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Clearwater Pass Notations
Qualité quand ça marche: 2.0
Consistance des Vagues: 1.0
Niveau de Difficulté: 1.0
Foule a l'Eau: 2.0

Général: 2.2

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Surf Report Feed

Statistiques de Houle pour Clearwater Pass, Printemps: Toutes Houles – Tous Vents

The graph illustrates the range of swells directed at Clearwater Pass through a typical northern hemisphere spring and is based upon 8668 NWW3 model predictions since 2007 (values every 3 hours). The wave model does not forecast surf and wind right at the shore so we have chosen the most applicable grid node based on what we know about Clearwater Pass. In this particular case the best grid node is 17 km away (11 miles).

The rose diagram shows the distribution of swell sizes and swell direction, while the graph at the bottom shows the same thing without direction information. Five colours show increasing wave sizes. The smallest swells, less than 0.5m (1.5 feet), high are coloured blue. These were forecast 74% of the time. Green and yellow illustrate increasing swell sizes and red illustrates largest swells greater than >3m (>10ft). In both graphs, the area of any colour is proportional to how frequently that size swell occurs.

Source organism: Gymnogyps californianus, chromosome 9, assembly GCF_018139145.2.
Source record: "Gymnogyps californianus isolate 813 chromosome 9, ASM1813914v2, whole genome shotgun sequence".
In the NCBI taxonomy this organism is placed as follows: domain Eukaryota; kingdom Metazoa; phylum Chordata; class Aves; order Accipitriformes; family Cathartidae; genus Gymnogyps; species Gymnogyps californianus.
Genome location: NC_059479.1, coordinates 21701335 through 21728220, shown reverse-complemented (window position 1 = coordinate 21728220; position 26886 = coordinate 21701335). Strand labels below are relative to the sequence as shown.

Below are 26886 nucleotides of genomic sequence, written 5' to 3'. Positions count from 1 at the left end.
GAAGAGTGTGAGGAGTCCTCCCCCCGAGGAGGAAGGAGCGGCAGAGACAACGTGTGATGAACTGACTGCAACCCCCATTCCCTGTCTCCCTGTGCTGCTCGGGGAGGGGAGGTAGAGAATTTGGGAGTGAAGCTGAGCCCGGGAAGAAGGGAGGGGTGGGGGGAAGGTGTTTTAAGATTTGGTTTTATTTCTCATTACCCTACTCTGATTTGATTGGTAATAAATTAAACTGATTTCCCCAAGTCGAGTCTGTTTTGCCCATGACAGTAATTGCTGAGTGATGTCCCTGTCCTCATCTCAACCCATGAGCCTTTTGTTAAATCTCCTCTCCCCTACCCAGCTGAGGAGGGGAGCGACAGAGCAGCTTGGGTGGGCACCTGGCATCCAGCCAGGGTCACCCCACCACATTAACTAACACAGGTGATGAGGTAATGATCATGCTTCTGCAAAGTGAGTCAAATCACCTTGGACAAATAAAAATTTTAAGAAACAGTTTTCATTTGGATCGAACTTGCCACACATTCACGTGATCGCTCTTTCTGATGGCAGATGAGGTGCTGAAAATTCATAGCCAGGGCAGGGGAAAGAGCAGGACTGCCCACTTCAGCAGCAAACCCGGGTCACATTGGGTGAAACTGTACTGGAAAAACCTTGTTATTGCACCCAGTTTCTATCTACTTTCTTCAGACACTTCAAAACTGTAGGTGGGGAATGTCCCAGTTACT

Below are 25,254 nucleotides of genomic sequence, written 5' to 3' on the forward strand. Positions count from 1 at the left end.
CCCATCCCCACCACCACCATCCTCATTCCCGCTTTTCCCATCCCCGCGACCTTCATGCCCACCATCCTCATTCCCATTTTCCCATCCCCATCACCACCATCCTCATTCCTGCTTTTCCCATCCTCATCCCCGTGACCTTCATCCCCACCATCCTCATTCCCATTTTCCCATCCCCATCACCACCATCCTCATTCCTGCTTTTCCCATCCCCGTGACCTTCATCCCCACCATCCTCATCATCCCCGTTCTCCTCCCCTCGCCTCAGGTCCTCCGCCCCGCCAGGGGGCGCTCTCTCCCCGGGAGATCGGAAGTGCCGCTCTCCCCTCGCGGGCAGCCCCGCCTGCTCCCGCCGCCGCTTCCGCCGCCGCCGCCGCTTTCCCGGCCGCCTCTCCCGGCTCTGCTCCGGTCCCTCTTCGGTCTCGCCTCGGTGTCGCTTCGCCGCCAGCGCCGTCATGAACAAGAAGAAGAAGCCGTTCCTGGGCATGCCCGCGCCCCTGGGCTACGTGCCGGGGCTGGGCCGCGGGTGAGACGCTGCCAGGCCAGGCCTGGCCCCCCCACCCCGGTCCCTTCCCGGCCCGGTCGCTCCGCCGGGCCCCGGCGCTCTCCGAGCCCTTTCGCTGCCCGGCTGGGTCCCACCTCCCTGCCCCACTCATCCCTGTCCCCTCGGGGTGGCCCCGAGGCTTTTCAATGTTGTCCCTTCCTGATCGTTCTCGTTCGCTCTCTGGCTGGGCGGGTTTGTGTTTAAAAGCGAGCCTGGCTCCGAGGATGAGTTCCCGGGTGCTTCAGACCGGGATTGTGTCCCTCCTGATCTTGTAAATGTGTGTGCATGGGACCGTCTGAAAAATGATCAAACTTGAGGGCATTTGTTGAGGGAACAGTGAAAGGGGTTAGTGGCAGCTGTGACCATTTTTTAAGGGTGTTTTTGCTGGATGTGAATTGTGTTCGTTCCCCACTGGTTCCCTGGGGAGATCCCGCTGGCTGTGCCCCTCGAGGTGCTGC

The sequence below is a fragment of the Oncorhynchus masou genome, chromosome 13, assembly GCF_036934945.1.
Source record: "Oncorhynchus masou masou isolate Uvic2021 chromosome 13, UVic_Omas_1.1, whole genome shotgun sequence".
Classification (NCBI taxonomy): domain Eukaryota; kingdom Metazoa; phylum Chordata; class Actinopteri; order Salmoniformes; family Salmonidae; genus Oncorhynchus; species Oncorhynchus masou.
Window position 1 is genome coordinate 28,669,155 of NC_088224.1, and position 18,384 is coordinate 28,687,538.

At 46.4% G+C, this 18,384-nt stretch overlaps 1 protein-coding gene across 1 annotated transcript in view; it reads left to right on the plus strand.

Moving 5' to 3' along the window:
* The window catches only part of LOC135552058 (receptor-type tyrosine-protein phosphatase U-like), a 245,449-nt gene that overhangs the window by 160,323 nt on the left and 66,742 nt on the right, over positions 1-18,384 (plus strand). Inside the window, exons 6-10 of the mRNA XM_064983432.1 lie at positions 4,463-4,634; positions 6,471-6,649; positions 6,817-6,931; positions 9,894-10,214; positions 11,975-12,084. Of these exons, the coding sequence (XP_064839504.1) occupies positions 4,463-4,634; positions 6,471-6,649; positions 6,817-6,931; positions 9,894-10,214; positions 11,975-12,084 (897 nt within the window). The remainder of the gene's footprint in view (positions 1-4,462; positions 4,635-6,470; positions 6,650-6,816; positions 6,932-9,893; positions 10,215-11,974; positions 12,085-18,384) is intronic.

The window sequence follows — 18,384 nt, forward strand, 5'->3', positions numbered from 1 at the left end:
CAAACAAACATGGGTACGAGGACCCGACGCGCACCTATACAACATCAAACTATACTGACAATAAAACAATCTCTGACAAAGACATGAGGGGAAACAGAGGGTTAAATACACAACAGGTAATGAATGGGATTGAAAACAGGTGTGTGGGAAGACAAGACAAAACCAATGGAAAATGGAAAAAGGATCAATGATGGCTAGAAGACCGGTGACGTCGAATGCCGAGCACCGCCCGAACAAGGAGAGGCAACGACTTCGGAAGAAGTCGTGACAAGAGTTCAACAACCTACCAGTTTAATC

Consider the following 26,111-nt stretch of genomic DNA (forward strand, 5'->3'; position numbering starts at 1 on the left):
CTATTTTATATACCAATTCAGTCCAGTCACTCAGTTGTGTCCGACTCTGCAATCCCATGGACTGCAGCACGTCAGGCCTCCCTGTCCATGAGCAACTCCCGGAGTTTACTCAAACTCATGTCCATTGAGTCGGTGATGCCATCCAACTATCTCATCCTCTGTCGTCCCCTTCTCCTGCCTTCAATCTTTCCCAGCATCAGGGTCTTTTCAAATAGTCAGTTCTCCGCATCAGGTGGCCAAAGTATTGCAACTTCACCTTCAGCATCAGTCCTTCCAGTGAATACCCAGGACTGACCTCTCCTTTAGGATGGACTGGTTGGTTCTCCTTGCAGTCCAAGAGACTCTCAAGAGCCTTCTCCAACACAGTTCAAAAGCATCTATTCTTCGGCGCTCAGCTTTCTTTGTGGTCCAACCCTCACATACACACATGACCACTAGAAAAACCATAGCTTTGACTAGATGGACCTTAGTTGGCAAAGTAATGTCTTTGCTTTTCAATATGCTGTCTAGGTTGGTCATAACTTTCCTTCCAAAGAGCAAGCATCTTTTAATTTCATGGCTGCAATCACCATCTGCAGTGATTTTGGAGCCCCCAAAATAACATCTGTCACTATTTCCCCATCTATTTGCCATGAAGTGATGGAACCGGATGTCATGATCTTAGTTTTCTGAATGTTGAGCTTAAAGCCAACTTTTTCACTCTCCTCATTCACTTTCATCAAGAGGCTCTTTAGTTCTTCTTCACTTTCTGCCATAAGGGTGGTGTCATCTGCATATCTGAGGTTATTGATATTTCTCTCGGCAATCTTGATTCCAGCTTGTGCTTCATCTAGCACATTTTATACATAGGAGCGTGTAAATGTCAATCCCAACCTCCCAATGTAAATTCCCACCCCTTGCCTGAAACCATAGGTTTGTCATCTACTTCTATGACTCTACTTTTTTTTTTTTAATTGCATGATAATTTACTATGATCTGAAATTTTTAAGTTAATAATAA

The diagram suggests that the dominant swell direction, shown by the longest spokes, was WSW, whereas the the most common wind blows from the NE. Because the wave model grid is away from the coast, sometimes a strong offshore wind blows largest waves away from Clearwater Pass and out to sea. We combine these with the no surf category of the bar chart. To keep it simple we don't show these in the rose diagram. Because wind determines whether or not waves are surfable at Clearwater Pass, you can load a different image that shows only the swells that were predicted to coincide with glassy or offshore wind conditions. Over an average northern hemisphere spring, swells large enough to cause good for surfing waves at Clearwater Pass run for about 26% of the time.

IMPORTANT: Beta version feature! Swell heights are open water values from NWW3. There is no attempt to model near-shore effects. Coastal wave heights will generally be less, especially if the break does not have unobstructed exposure to the open ocean.